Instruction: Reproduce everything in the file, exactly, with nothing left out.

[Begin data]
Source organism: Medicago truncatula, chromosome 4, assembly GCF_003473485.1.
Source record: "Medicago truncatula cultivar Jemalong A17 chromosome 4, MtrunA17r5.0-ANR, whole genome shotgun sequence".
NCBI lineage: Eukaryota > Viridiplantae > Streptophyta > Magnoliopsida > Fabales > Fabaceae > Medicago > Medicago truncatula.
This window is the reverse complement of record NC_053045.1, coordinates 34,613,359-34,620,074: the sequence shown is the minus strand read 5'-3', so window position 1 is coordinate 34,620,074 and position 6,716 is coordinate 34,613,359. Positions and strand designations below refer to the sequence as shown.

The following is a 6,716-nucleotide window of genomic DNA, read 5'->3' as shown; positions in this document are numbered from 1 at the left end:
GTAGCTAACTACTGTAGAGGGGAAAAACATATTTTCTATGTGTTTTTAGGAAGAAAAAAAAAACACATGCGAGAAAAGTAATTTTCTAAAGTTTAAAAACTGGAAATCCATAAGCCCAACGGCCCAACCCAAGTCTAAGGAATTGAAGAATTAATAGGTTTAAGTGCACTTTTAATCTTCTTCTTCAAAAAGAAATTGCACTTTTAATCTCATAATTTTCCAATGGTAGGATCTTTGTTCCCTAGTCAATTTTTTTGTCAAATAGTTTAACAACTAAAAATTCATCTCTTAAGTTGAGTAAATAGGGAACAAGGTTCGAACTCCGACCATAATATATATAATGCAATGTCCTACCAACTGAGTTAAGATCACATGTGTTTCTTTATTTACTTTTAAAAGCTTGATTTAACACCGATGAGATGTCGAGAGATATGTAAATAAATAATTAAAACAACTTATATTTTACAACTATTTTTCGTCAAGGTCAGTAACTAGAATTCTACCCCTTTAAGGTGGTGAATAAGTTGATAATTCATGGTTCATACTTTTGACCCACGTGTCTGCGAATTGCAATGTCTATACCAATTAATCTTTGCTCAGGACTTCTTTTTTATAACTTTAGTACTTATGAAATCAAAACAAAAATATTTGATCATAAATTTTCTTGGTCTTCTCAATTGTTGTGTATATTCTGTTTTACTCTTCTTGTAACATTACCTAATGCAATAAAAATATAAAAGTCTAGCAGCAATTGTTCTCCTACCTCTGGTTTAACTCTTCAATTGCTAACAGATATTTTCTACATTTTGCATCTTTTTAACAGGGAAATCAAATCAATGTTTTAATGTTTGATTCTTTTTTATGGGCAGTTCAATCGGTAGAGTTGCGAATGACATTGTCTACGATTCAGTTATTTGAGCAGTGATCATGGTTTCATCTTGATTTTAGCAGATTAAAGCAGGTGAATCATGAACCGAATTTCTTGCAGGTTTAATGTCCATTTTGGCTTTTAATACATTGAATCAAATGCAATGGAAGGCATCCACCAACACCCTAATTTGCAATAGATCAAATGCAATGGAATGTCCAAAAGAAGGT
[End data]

Source organism: Medicago truncatula, chromosome 4, assembly GCF_003473485.1.
Source record: "Medicago truncatula cultivar Jemalong A17 chromosome 4, MtrunA17r5.0-ANR, whole genome shotgun sequence".
NCBI lineage: Eukaryota > Viridiplantae > Streptophyta > Magnoliopsida > Fabales > Fabaceae > Medicago > Medicago truncatula.
This window is the reverse complement of record NC_053045.1, coordinates 34,613,359-34,620,074: the sequence shown is the minus strand read 5'-3', so window position 1 is coordinate 34,620,074 and position 6,716 is coordinate 34,613,359. Positions and strand designations below refer to the sequence as shown.

The following is a 6,716-nucleotide window of genomic DNA, read 5'->3' as shown; positions in this document are numbered from 1 at the left end:
GTAGCTAACTACTGTAGAGGGGAAAAACATATTTTCTATGTGTTTTTAGGAAGAAAAAAAAAACACATGCGAGAAAAGTAATTTTCTAAAGTTTAAAAACTGGAAATCCATAAGCCCAACGGCCCAACCCAAGTCTAAGGAATTGAAGAATTAATAGGTTTAAGTGCACTTTTAATCTTCTTCTTCAAAAAGAAATTGCACTTTTAATCTCATAATTTTCCAATGGTAGGATCTTTGTTCCCTAGTCAATTTTTTTGTCAAATAGTTTAACAACTAAAAATTCATCTCTTAAGTTGAGTAAATAGGGAACAAGGTTCGAACTCCGACCATAATATATATAATGCAATGTCCTACCAACTGAGTTAAGATCACATGTGTTTCTTTATTTACTTTTAAAAGCTTGATTTAACACCGATGAGATGTCGAGAGATATGTAAATAAATAATTAAAACAACTTATATTTTACAACTATTTTTCGTCAAGGTCAGTAACTAGAATTCTACCCCTTTAAGGTGGTGAATAAGTTGATAATTCATGGTTCATACTTTTGACCCACGTGTCTGCGAATTGCAATGTCTATACCAATTAATCTTTGCTCAGGACTTCTTTTTTATAACTTTAGTACTTATGAAATCAAAACAAAAATATTTGATCATAAATTTTCTTGGTCTTCTCAATTGTTGTGTATATTCTGTTTTACTCTTCTTGTAACATTACCTAATGCAATAAAAATATAAAAGTCTAGCAGCAATTGTTCTCCTACCTCTGGTTTAACTCTTCAATTGCTAACAGATATTTTCTACATTTTGCATCTTTTTAACAGGGAAATCAAATCAATGTTTTAATGTTTGATTCTTTTTTATGGGCAGTTCAATCGGTAGAGTTGCGAATGACATTGTCTACGATTCAGTTATTTGAGCAGTGATCATGGTTTCATCTTGATTTTAGCAGATTAAAGCAGGTGAATCATGAACCGAATTTCTTGCAGGTTTAATGTCCATTTTGGCTTTTAATACATTGAATCAAATGCAATGGAAGGCATCCACCAACACCCTAATTTGCAATAGATCAAATGCAATGGAATGTCCAAAAGAAGGT